Today I read the excerpt from a book that, as a patient educator and advocate, really set me off. The title of the Scientific American article is: "Can Too Much Information Harm Patients?" and it is essentially an excerpt of the book The Creative Destruction of Medicine: How the Digital Revolution Will Create Better Health Care (Basic Books, 2012), by Eric Topol, a professor of innovative medicine and the director of the Scripps Translational Science Institute.
I began reading with an open mind, thinking to myself "Okay, this guy could go in either direction with this. Let's hope it goes right." I am all about the digital revolution creating better health care, and I foresee a lot of really amazing things in the future of medicine as a result of the changes that are becoming necessary for both physicians and patients in this new world where information is so easy to get hold of.
But things went terribly wrong...
The way I read the article/excerpt (you can read it yourself and tell me if I went wrong) the author feels that patients need to be kept in the dark about "extra information" for their own good. Are we, after all, simply paranoid ignorant people without the capability to understand our own bodies nor our physicians? Should information be withheld from patients as a result?
My take on the author's statements lean toward this explanation: Because we are incapable of understanding what is best for us, we simply should not be told the truth for fear we will make irrational decisions based upon that fear and our ignorance. We will be taken advantage of because of that fear.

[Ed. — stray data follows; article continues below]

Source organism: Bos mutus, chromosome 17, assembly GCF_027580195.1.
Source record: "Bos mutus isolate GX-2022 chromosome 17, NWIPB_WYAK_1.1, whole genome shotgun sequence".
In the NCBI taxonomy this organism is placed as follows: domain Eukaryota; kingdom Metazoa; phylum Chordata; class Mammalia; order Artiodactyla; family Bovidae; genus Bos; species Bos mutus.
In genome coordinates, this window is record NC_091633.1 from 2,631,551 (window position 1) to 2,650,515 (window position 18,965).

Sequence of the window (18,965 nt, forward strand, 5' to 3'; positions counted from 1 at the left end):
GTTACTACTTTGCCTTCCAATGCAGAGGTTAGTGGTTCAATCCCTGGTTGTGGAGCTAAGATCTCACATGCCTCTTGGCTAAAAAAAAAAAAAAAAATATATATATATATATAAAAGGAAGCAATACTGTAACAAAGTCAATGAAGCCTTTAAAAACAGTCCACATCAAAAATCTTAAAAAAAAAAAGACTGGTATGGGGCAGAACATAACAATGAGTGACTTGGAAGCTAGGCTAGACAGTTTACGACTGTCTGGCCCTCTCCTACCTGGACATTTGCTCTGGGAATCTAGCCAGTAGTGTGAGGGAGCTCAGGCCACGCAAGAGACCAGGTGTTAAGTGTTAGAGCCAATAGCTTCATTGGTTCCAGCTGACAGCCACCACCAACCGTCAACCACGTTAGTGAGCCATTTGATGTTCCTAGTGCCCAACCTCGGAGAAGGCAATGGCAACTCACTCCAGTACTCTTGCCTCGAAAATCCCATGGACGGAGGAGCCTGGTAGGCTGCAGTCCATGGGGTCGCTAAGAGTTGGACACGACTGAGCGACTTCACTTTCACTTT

The word *sheep* comes immediately to mind.
This reminds me of an altercation I witnessed in a restaurant during a headache symposium which involved two folks which will remain nameless here. The advocate was confronting a doctor of psychology who felt it was necessary and prudent to lie to patients because they couldn't mentally handle the truth. After much discussion the two colleagues had to agree to disagree.
I wrote about this topic several years ago, a blog entry for WEGO Health which may be found here. I have not changed my opinion nor my disdain for physicians who are not forthcoming to their patients. In the immortal words of e-Patient Dave (who incidentally found out by accident he had cancer, then used social media to find a cure for it) - "Gimme my damned data!"
The test's job isn't just to diagnose, but to educate - both the physician and the patient.There is no such thing as "extra" information because it is all important. It just may not be applicable today.
The physician's job is not just to diagnose and treat, it is also to educate and support the patient so that appropriate and smart decisions are made by that patient.